Going back to school

By Liz Mellino

Parents, students, teachers and local members of parliament gathered at Shepparton High School on Thursday evening for a Shepparton Education Plan community workshop.

Close to 50 people came to air their concerns and share their support for the single secondary school model planned for Shepparton.

The workshop was the second held for the day, with another held earlier in Mooroopna.

The initiative is based around the One School, One Campus model which will see Shepparton High School become the site of a new secondary school housing its students and those from McGuire College, Wanganui Park Secondary College and Mooroopna Secondary College.

Thursday’s workshops, run by the Department of Education and Training, involved a presentation from the department about the current status of the Education Plan and a presentation from the architects who are working to design the new campus.

Participants then shared questions with the speakers, addressing three key areas: hopes for the school, sharing of facilities, and the wellbeing of students.

Department of Education and Training area director Cord Sadler addressed the group, updating participants on the new school, how it will work and where the department is currently at with the planning process.

Mr Sadler said the department had been consulting with the community at each phase of the process to gather feedback.

He stressed the benefits of a single school model for the region, saying the idea was the most suitable option after studying the current secondary education system.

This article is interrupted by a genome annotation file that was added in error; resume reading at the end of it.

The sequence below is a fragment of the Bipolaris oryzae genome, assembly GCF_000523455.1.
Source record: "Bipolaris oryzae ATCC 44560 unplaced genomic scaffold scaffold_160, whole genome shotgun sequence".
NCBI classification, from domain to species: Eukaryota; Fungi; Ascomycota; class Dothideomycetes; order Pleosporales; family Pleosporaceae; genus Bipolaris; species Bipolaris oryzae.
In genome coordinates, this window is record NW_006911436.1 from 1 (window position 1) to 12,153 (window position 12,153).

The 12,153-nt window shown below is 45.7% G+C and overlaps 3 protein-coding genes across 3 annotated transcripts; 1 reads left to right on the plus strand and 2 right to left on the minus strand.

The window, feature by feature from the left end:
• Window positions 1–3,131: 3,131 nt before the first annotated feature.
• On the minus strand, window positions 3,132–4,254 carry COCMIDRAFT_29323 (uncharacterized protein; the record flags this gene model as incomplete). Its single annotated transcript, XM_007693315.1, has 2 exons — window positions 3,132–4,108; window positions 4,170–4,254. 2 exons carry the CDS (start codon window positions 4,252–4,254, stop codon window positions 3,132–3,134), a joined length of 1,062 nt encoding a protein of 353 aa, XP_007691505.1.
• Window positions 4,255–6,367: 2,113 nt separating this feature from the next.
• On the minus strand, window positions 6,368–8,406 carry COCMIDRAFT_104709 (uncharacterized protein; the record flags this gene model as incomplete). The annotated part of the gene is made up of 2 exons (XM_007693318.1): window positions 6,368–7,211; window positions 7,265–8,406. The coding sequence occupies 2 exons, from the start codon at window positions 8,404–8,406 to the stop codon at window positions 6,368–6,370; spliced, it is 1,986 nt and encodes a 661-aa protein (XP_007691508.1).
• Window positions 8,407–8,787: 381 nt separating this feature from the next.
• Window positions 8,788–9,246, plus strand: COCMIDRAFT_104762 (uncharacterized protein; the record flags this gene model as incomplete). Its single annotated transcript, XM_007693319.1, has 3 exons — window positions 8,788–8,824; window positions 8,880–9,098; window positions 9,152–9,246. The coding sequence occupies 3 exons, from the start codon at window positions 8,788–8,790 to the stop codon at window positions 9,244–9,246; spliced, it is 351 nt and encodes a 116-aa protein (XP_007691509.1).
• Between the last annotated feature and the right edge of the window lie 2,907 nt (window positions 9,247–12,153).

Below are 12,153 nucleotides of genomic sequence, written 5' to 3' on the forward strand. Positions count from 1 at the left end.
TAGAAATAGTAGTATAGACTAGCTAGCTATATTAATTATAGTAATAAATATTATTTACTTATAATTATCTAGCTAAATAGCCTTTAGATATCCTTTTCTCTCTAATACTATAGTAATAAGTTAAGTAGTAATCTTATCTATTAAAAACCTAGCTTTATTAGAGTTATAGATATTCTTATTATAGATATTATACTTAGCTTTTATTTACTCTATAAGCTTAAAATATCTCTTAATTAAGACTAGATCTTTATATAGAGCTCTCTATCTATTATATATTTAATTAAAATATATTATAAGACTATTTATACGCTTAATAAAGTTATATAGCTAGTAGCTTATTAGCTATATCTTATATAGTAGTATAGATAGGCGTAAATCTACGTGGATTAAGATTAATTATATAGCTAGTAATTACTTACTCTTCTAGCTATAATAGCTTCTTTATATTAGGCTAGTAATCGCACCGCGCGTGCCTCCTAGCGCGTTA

‘‘Coming together into a single school on a single site gives us the opportunity to provide the best teachers for kids,’ Mr Sadler said.

‘‘It’s not competition, it becomes collaboration, we work with each other to ensure kids get the best outcomes.’’

The secondary school will be home to about 2700 students, configured around a series of learning centres or ‘houses’, each made up of 300 students from years 7 to 12.

Mr Sadler said the large campus would provide the opportunity to offer students the broadest range of subjects, with plans to offer 55 VCE subjects out of the 90 available.

‘‘This new model will allow for better engagement with children at earlier phases of secondary schooling,’’ he said.

‘‘The focus has been putting students at the centre and considering their best interests.’’

While many community members shared their excitement about the Education Plan, others voiced worries about the proposed number of students and the impact this will have on their individual learning outcomes.

Shepparton resident Karl Symes stressed his concerns, saying he was disappointed in the lack of explanation and background information he and other parents had received up to this point.

‘‘I think they should have explained it a little bit more before it got this far,’’ he said.

‘‘I have two children, one currently at Wanganui and one that will go in two years time, and we haven’t heard very much about it at all.

‘‘I don’t think you should put 2800 kids in one school, I think it is a concern.’’